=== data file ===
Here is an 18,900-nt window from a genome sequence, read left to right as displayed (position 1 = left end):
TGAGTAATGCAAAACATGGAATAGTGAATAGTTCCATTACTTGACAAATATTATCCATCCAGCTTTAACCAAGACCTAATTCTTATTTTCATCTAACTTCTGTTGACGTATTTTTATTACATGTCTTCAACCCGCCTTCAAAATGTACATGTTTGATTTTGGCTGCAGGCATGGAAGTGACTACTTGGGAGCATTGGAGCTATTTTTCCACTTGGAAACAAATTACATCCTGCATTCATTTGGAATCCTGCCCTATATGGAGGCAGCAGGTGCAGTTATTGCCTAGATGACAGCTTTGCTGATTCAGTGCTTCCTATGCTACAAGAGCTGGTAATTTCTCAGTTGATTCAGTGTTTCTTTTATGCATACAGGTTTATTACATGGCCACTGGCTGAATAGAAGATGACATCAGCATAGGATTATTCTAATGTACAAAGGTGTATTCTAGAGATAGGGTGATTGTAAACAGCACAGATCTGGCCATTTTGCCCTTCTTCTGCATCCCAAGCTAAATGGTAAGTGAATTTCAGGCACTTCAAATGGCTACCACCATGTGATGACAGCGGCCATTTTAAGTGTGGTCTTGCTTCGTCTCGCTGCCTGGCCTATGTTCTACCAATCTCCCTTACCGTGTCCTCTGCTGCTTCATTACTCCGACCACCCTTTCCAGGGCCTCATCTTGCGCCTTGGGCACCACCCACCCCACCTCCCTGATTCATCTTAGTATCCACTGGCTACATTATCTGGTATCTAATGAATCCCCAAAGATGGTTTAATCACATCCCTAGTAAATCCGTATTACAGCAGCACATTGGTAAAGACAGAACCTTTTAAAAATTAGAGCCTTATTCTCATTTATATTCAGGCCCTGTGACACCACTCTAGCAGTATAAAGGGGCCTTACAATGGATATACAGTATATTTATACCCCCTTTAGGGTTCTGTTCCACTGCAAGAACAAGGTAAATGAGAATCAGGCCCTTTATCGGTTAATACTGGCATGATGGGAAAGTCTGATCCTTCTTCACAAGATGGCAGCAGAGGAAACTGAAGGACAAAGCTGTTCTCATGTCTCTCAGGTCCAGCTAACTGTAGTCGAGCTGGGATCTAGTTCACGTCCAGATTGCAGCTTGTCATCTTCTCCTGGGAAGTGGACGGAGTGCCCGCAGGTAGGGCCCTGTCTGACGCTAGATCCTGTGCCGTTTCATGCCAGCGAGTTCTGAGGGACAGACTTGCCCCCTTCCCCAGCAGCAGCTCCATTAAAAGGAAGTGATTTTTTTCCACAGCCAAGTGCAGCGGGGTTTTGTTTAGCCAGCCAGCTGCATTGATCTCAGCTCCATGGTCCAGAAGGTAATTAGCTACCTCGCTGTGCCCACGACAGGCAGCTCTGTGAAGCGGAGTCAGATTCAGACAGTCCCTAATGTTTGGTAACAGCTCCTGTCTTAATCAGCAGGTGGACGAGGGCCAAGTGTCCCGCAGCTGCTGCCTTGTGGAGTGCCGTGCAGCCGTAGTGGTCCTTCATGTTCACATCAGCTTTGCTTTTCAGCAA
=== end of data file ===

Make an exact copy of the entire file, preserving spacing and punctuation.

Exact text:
Here is an 18,900-nt window from a genome sequence, read left to right as displayed (position 1 = left end):
TGAGTAATGCAAAACATGGAATAGTGAATAGTTCCATTACTTGACAAATATTATCCATCCAGCTTTAACCAAGACCTAATTCTTATTTTCATCTAACTTCTGTTGACGTATTTTTATTACATGTCTTCAACCCGCCTTCAAAATGTACATGTTTGATTTTGGCTGCAGGCATGGAAGTGACTACTTGGGAGCATTGGAGCTATTTTTCCACTTGGAAACAAATTACATCCTGCATTCATTTGGAATCCTGCCCTATATGGAGGCAGCAGGTGCAGTTATTGCCTAGATGACAGCTTTGCTGATTCAGTGCTTCCTATGCTACAAGAGCTGGTAATTTCTCAGTTGATTCAGTGTTTCTTTTATGCATACAGGTTTATTACATGGCCACTGGCTGAATAGAAGATGACATCAGCATAGGATTATTCTAATGTACAAAGGTGTATTCTAGAGATAGGGTGATTGTAAACAGCACAGATCTGGCCATTTTGCCCTTCTTCTGCATCCCAAGCTAAATGGTAAGTGAATTTCAGGCACTTCAAATGGCTACCACCATGTGATGACAGCGGCCATTTTAAGTGTGGTCTTGCTTCGTCTCGCTGCCTGGCCTATGTTCTACCAATCTCCCTTACCGTGTCCTCTGCTGCTTCATTACTCCGACCACCCTTTCCAGGGCCTCATCTTGCGCCTTGGGCACCACCCACCCCACCTCCCTGATTCATCTTAGTATCCACTGGCTACATTATCTGGTATCTAATGAATCCCCAAAGATGGTTTAATCACATCCCTAGTAAATCCGTATTACAGCAGCACATTGGTAAAGACAGAACCTTTTAAAAATTAGAGCCTTATTCTCATTTATATTCAGGCCCTGTGACACCACTCTAGCAGTATAAAGGGGCCTTACAATGGATATACAGTATATTTATACCCCCTTTAGGGTTCTGTTCCACTGCAAGAACAAGGTAAATGAGAATCAGGCCCTTTATCGGTTAATACTGGCATGATGGGAAAGTCTGATCCTTCTTCACAAGATGGCAGCAGAGGAAACTGAAGGACAAAGCTGTTCTCATGTCTCTCAGGTCCAGCTAACTGTAGTCGAGCTGGGATCTAGTTCACGTCCAGATTGCAGCTTGTCATCTTCTCCTGGGAAGTGGACGGAGTGCCCGCAGGTAGGGCCCTGTCTGACGCTAGATCCTGTGCCGTTTCATGCCAGCGAGTTCTGAGGGACAGACTTGCCCCCTTCCCCAGCAGCAGCTCCATTAAAAGGAAGTGATTTTTTTCCACAGCCAAGTGCAGCGGGGTTTTGTTTAGCCAGCCAGCTGCATTGATCTCAGCTCCATGGTCCAGAAGGTAATTAGCTACCTCGCTGTGCCCACGACAGGCAGCTCTGTGAAGCGGAGTCAGATTCAGACAGTCCCTAATGTTTGGTAACAGCTCCTGTCTTAATCAGCAGGTGGACGAGGGCCAAGTGTCCCGCAGCTGCTGCCTTGTGGAGTGCCGTGCAGCCGTAGTGGTCCTTCATGTTCACATCAGCTTTGCTTTTCAGCAA